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[doo r, douuh r, dou-er] /dʊər, daʊər, ˈdaʊ ər/
sullen; gloomy:
The captain's dour look depressed us all.
severe; stern:
His dour criticism made us regret having undertaken the job.
Scot. (of land) barren; rocky, infertile, or otherwise difficult or impossible to cultivate.
Origin of dour
1325-75; Middle English < Latin dūrus dure1
Related forms
dourly, adverb
dourness, noun
1. morose, sour, moody. See glum. Unabridged
Based on the Random House Dictionary, © Random House, Inc. 2018.
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Examples from the Web for dourness
Historical Examples
  • Rob turned on her with all the dourness of the Anguses in him.

    When a Man's Single J. M. Barrie
  • His face had an ugly, sullen look, something of his father's dourness.

    The Pioneers

    Katharine Susannah Prichard
  • Our Scottish kirk has a great reputation for dourness—but it has probably kindled more humour than it ever quenched.

    Law and Laughter George Alexander Morton
  • Business is lively here, the chronic "dourness" of a market being discounted by the scarcity of horseflesh.

  • "You're as obstinate as the devil," smiled Peter, but in his heart he admired the dourness of his friend.

    The Yukon Trail

    William MacLeod Raine
  • Stephen had apparently lost none of his dourness of the previous night.

    The Hillman E. Phillips Oppenheim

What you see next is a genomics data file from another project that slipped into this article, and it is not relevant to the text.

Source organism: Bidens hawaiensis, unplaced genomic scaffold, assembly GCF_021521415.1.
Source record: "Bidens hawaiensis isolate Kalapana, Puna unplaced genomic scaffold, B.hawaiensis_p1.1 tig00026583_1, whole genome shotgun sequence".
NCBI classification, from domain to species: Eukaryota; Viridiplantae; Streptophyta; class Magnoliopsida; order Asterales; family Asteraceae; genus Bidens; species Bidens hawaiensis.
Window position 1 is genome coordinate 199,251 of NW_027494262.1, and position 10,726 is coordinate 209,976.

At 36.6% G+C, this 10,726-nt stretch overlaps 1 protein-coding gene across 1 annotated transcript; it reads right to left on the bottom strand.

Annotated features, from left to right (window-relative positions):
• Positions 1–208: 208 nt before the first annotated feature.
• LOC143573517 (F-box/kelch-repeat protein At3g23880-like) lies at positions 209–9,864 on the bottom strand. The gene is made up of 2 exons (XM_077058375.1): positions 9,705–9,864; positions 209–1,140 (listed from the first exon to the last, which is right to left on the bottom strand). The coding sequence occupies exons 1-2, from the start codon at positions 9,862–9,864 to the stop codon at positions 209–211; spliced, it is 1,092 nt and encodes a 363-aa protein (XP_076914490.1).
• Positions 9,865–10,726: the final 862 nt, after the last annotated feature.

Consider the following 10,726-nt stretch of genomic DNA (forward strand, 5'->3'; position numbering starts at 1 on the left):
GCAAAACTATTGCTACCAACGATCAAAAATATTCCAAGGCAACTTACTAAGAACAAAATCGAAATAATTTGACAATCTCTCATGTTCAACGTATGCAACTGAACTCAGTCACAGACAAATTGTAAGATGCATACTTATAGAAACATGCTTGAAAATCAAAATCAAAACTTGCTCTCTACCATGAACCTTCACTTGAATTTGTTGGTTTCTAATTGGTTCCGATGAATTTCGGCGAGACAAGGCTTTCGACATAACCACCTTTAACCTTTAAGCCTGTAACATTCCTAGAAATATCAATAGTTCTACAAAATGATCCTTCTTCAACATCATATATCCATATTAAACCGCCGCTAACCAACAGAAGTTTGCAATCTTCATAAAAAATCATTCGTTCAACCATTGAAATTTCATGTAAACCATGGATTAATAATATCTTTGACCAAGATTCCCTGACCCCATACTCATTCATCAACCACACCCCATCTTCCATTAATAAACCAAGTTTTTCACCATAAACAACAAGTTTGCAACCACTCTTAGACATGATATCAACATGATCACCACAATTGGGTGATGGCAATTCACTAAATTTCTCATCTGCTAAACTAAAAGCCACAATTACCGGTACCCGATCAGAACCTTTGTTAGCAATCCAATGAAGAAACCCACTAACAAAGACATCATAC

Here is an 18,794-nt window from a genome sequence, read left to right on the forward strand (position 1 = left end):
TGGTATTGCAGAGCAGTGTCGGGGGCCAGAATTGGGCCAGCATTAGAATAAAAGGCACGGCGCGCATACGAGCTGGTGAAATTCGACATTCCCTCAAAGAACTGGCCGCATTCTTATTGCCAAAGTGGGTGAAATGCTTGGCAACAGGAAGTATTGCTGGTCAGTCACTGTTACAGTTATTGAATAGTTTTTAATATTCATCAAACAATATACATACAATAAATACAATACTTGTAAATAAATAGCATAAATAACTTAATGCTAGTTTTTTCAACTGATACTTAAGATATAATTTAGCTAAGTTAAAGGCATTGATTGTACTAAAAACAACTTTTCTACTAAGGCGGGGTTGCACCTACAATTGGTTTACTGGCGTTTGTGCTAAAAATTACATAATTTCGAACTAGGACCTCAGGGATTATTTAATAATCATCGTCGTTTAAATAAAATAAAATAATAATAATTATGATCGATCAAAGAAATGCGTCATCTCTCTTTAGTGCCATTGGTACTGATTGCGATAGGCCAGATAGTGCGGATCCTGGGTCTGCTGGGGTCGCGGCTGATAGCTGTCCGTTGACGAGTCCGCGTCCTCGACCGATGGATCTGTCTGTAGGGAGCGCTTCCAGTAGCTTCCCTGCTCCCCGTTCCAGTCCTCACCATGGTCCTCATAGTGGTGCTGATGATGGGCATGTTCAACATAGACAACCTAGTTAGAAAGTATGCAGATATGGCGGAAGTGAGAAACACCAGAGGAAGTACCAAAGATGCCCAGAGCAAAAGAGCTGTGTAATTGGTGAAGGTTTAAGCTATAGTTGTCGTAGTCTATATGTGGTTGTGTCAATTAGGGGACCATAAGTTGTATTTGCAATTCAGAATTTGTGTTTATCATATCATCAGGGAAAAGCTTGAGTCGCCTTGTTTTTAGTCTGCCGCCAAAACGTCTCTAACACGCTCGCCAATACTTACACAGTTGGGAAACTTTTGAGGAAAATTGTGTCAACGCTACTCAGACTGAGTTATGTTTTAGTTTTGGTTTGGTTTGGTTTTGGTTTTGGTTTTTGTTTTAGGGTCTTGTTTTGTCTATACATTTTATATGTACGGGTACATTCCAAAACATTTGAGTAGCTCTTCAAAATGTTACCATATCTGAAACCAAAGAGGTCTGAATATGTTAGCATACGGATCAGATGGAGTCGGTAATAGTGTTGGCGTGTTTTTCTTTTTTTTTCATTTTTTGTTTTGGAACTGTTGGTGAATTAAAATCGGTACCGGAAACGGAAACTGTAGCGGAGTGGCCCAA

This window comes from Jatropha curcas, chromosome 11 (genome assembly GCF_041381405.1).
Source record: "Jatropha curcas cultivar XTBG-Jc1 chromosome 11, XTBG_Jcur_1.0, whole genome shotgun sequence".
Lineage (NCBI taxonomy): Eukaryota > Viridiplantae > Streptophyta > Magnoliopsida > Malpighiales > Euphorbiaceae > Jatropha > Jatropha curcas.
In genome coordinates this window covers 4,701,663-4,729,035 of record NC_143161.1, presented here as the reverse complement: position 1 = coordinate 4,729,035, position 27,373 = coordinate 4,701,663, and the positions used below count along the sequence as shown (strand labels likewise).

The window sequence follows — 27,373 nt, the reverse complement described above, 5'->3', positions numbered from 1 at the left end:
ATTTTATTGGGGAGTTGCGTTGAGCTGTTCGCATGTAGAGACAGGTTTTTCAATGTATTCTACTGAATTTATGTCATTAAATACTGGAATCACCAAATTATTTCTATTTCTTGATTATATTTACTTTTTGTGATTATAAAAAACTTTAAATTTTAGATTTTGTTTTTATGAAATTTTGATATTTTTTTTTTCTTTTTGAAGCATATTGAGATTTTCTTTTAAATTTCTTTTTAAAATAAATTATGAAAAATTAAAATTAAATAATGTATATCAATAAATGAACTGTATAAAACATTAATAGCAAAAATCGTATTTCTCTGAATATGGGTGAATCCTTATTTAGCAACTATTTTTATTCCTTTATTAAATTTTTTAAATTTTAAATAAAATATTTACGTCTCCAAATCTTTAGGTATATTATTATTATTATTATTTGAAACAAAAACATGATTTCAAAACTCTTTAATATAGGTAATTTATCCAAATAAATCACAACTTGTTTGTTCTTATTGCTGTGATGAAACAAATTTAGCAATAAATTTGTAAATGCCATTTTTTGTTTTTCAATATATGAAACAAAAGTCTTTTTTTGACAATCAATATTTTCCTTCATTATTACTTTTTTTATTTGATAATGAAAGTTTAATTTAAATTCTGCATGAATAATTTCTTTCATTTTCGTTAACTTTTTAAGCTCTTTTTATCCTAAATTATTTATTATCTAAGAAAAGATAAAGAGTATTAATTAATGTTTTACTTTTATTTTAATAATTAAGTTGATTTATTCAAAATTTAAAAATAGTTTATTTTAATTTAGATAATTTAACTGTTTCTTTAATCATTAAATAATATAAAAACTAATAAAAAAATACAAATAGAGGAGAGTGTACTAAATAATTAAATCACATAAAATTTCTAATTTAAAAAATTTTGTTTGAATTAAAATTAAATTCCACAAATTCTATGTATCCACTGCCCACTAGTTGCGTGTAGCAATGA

• There was a "dourness" about his character which would not permit him to bid for popularity.

  • There are days when I could do a hand-spring, if for nothing more than to shock my solemn old Dinky-Dunk out of his dourness.

    The Prairie Child Arthur Stringer
  • All grim and grey, and waste, and dourness and dool; like the army as it returns frae the fecht.

  • Too intent upon her own feelings to give heed to the dourness of the lad Peggy followed him silently as he strode from the house.

    Peggy Owen at Yorktown Lucy Foster Madison
British Dictionary definitions for dourness


/dʊə; ˈdaʊə/
hard or obstinate
Derived Forms
dourly, adverb
dourness, noun
Word Origin
C14: probably from Latin dūrus hard
Collins English Dictionary - Complete & Unabridged 2012 Digital Edition
© William Collins Sons & Co. Ltd. 1979, 1986 © HarperCollins
Publishers 1998, 2000, 2003, 2005, 2006, 2007, 2009, 2012
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Contemporary definitions for dourness

bleak and gloomy

Word Origin

Latin durus 'hard'

Usage Note

meteorology's 21st Century Lexicon
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Word Origin and History for dourness



mid-14c., "severe," from Scottish and northern England dialect, probably from Latin durus "hard" (see endure); sense of "gloomy, sullen" is late 15c.

Online Etymology Dictionary, © 2010 Douglas Harper
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